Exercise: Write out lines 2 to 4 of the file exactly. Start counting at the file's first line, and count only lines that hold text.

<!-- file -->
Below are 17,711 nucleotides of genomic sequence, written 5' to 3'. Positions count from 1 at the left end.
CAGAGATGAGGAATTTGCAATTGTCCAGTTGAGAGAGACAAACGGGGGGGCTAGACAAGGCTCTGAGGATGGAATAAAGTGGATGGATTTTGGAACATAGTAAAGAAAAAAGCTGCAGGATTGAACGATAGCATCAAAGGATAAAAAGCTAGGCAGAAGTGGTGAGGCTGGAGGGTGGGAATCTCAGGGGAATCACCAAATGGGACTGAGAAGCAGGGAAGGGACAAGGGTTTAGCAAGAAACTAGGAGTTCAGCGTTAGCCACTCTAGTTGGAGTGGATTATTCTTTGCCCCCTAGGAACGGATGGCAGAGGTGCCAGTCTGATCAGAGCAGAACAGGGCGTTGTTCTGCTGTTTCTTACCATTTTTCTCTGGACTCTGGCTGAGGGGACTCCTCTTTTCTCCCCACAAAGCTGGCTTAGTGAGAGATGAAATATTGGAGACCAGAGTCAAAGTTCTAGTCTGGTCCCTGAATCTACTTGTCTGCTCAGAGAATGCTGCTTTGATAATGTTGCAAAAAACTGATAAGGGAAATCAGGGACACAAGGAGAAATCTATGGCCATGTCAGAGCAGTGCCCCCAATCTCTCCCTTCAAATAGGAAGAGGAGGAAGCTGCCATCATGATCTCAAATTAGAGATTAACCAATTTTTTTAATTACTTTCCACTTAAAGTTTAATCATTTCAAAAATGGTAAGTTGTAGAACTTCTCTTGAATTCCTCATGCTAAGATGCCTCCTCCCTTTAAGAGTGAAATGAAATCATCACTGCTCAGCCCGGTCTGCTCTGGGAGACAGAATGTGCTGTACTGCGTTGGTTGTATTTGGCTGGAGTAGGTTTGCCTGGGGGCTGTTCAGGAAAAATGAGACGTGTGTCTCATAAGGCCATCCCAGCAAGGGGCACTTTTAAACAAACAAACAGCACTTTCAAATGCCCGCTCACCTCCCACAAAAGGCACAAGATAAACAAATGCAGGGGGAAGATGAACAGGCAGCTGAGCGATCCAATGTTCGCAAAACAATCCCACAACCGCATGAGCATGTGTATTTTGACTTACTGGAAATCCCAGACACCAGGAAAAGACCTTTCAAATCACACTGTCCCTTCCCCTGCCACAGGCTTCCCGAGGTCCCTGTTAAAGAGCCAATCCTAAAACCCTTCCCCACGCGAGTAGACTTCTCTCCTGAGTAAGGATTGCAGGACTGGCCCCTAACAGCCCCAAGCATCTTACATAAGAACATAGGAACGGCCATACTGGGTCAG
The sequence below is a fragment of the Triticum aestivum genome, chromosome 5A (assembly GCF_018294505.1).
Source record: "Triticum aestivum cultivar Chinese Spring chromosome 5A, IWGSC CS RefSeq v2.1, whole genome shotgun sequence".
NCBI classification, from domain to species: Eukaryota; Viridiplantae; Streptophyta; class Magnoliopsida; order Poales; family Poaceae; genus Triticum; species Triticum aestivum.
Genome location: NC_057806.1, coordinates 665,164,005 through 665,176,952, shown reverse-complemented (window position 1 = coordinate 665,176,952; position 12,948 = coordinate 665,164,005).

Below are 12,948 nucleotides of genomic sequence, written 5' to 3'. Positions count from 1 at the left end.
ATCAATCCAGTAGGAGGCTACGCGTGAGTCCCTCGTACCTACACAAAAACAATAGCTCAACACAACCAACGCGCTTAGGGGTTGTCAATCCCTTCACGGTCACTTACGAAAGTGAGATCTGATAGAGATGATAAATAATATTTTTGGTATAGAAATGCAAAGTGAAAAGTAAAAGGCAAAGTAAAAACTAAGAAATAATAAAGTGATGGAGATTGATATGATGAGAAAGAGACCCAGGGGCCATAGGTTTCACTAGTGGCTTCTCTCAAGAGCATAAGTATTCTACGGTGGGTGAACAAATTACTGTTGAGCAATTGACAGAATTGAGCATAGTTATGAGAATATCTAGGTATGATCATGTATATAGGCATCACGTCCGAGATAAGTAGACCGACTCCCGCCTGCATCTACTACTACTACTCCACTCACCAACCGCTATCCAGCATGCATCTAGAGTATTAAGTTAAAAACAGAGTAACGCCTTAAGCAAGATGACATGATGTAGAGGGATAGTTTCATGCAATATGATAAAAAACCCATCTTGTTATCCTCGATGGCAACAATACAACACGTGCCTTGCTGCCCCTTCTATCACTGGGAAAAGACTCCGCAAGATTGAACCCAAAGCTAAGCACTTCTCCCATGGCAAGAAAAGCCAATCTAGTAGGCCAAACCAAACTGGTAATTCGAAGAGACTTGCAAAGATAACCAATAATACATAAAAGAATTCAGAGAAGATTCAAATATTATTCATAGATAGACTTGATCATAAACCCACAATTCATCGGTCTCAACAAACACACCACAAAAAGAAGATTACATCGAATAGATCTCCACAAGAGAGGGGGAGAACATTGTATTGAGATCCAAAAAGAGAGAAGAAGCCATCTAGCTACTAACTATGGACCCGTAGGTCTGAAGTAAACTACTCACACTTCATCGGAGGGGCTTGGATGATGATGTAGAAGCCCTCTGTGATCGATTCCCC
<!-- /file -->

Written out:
CAGAGATGAGGAATTTGCAATTGTCCAGTTGAGAGAGACAAACGGGGGGGCTAGACAAGGCTCTGAGGATGGAATAAAGTGGATGGATTTTGGAACATAGTAAAGAAAAAAGCTGCAGGATTGAACGATAGCATCAAAGGATAAAAAGCTAGGCAGAAGTGGTGAGGCTGGAGGGTGGGAATCTCAGGGGAATCACCAAATGGGACTGAGAAGCAGGGAAGGGACAAGGGTTTAGCAAGAAACTAGGAGTTCAGCGTTAGCCACTCTAGTTGGAGTGGATTATTCTTTGCCCCCTAGGAACGGATGGCAGAGGTGCCAGTCTGATCAGAGCAGAACAGGGCGTTGTTCTGCTGTTTCTTACCATTTTTCTCTGGACTCTGGCTGAGGGGACTCCTCTTTTCTCCCCACAAAGCTGGCTTAGTGAGAGATGAAATATTGGAGACCAGAGTCAAAGTTCTAGTCTGGTCCCTGAATCTACTTGTCTGCTCAGAGAATGCTGCTTTGATAATGTTGCAAAAAACTGATAAGGGAAATCAGGGACACAAGGAGAAATCTATGGCCATGTCAGAGCAGTGCCCCCAATCTCTCCCTTCAAATAGGAAGAGGAGGAAGCTGCCATCATGATCTCAAATTAGAGATTAACCAATTTTTTTAATTACTTTCCACTTAAAGTTTAATCATTTCAAAAATGGTAAGTTGTAGAACTTCTCTTGAATTCCTCATGCTAAGATGCCTCCTCCCTTTAAGAGTGAAATGAAATCATCACTGCTCAGCCCGGTCTGCTCTGGGAGACAGAATGTGCTGTACTGCGTTGGTTGTATTTGGCTGGAGTAGGTTTGCCTGGGGGCTGTTCAGGAAAAATGAGACGTGTGTCTCATAAGGCCATCCCAGCAAGGGGCACTTTTAAACAAACAAACAGCACTTTCAAATGCCCGCTCACCTCCCACAAAAGGCACAAGATAAACAAATGCAGGGGGAAGATGAACAGGCAGCTGAGCGATCCAATGTTCGCAAAACAATCCCACAACCGCATGAGCATGTGTATTTTGACTTACTGGAAATCCCAGACACCAGGAAAAGACCTTTCAAATCACACTGTCCCTTCCCCTGCCACAGGCTTCCCGAGGTCCCTGTTAAAGAGCCAATCCTAAAACCCTTCCCCACGCGAGTAGACTTCTCTCCTGAGTAAGGATTGCAGGACTGGCCCCTAACAGCCCCAAGCATCTTACATAAGAACATAGGAACGGCCATACTGGGTCAG
The sequence below is a fragment of the Triticum aestivum genome, chromosome 5A (assembly GCF_018294505.1).
Source record: "Triticum aestivum cultivar Chinese Spring chromosome 5A, IWGSC CS RefSeq v2.1, whole genome shotgun sequence".